This is excellent material and something that I want all of my Eagan homeowners to know about. DIY is great, if you know what you're doing. Thanks Reuben!
I love dimmer switches; I use them to control almost every light in my house.Installing a dimmer switch is a common enough DIY project, but like any other DIY project, I often find them installed improperly. The most common problem I find is when dimmer switches are connected to a ceiling fan.
Standard dimmer switches should never be used on ceiling fans because they could damage the fan motor or they could overheat and start a fire. To know whether a dimmer switch is intended for use with a fan, all you usually have to do is remove the switch cover; there is typically fine print right on the front of the switch saying whether or not it can be used with a ceiling fan.
The photo below left comes from a fan speed controller - this is what needs to be used on a ceiling fan. The photo below right comes from a standard dimmer switch, and this should not be used on a ceiling fan.
When I find a dimmer switch that is designed for incandescent fixtures connected to a ceiling fan, I always recommend repair. A safe repair can be as simple as replacing the dimmer switch with a standard toggle switch, but you also lose the ability to dim the light.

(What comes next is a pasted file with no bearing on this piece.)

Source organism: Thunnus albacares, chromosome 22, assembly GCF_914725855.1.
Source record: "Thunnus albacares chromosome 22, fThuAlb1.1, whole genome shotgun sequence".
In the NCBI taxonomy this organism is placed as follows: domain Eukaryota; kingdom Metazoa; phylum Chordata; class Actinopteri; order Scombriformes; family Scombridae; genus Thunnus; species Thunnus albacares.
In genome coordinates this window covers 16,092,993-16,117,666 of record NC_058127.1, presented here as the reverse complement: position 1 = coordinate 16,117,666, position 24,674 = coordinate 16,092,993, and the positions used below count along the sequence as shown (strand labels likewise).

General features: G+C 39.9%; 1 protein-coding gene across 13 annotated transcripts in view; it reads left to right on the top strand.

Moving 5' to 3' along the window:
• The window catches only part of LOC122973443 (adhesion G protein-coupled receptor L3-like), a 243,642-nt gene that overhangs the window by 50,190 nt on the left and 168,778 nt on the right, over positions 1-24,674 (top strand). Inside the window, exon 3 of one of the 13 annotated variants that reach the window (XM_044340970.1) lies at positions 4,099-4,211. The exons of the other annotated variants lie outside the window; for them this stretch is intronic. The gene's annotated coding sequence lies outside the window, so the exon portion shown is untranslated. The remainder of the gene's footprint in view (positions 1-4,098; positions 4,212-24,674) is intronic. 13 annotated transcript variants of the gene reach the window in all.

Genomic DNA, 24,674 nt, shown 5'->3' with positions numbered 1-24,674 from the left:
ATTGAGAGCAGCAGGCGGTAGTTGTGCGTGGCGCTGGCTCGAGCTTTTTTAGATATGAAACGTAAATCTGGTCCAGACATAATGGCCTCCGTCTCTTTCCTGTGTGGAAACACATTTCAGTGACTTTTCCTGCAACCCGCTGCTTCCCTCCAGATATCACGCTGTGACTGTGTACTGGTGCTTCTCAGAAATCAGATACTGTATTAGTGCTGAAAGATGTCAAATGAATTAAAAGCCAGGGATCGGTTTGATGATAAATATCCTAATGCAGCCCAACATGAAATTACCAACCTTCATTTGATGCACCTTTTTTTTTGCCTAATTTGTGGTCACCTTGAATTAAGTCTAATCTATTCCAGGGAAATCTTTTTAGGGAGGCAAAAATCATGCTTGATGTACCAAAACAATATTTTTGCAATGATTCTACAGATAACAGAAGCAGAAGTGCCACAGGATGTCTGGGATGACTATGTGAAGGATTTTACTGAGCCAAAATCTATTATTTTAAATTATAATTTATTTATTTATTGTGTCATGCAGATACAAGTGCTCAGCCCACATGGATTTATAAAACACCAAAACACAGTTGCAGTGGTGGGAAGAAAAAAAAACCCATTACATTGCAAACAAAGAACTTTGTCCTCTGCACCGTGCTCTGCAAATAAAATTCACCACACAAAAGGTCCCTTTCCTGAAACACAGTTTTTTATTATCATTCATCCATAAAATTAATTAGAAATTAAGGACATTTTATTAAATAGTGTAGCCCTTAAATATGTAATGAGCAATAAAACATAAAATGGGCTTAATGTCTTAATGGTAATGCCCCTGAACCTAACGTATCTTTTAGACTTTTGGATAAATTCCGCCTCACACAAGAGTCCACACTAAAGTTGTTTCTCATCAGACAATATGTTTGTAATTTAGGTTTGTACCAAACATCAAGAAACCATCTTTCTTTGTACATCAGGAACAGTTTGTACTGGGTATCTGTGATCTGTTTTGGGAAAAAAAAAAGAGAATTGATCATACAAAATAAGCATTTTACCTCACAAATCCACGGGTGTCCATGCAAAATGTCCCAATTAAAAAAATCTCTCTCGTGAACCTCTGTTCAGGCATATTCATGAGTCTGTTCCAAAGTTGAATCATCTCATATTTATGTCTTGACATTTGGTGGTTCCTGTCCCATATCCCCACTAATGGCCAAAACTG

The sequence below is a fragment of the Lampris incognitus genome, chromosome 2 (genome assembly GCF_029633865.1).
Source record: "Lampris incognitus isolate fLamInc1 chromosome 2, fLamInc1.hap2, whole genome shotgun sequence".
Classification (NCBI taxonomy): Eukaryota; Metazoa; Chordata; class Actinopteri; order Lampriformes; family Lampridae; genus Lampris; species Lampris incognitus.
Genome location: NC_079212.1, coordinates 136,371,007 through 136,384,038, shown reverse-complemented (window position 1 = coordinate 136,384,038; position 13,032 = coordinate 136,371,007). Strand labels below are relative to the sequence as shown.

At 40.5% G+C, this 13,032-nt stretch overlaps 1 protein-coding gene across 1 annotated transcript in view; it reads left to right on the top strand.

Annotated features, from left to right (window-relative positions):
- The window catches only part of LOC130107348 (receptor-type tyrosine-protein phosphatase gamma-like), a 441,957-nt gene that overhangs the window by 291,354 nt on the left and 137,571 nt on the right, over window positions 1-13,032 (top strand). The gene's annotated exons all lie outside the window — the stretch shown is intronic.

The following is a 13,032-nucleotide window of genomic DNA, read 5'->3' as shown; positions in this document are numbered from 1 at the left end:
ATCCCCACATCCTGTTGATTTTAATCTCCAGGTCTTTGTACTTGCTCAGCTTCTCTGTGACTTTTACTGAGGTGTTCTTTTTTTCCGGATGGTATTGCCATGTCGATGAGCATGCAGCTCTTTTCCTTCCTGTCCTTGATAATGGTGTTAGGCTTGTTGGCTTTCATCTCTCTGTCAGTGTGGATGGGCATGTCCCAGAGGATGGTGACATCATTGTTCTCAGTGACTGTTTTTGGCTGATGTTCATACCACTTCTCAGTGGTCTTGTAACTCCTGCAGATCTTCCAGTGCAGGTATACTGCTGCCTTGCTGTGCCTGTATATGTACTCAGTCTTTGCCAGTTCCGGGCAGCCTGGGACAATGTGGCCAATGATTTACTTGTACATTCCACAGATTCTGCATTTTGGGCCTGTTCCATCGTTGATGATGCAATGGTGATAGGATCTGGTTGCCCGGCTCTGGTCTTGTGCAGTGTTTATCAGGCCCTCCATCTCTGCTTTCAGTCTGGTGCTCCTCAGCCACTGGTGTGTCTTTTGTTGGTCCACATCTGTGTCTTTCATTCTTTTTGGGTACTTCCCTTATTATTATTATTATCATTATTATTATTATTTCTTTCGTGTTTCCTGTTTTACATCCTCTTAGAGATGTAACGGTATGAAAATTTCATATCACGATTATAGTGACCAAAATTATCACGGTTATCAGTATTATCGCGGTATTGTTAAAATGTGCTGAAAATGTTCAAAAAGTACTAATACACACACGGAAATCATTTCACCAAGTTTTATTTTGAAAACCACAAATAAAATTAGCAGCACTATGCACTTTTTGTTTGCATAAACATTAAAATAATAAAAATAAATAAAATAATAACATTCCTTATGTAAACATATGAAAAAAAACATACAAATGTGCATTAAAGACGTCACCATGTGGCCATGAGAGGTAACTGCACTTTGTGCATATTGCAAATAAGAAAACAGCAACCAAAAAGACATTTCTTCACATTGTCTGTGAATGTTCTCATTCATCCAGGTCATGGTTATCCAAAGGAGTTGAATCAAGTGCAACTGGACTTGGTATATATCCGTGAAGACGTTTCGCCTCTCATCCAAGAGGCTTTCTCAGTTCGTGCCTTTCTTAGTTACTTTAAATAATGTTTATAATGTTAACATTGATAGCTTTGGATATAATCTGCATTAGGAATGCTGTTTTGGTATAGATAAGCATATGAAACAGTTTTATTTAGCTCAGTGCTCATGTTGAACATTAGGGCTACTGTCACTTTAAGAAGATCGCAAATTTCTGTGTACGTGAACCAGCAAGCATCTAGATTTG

If the wiring for a ceiling fan is already in place in your home (ie - you have separate wires for the fan control and the light control), it should be fairly easy for a qualified person to wire up separate controls for the fan and the light, which will include the ability to dim the light.
If the ceiling fan was a retro install, there probably won't be proper wiring in the wall for separate fan and light controls; not to worry though. You can actually purchase a device that will do this - it consists of a wireless remote and a receiver that gets wired directly in to the fan. These devices work very well, and as far as I know, they can be used with any ceiling fan.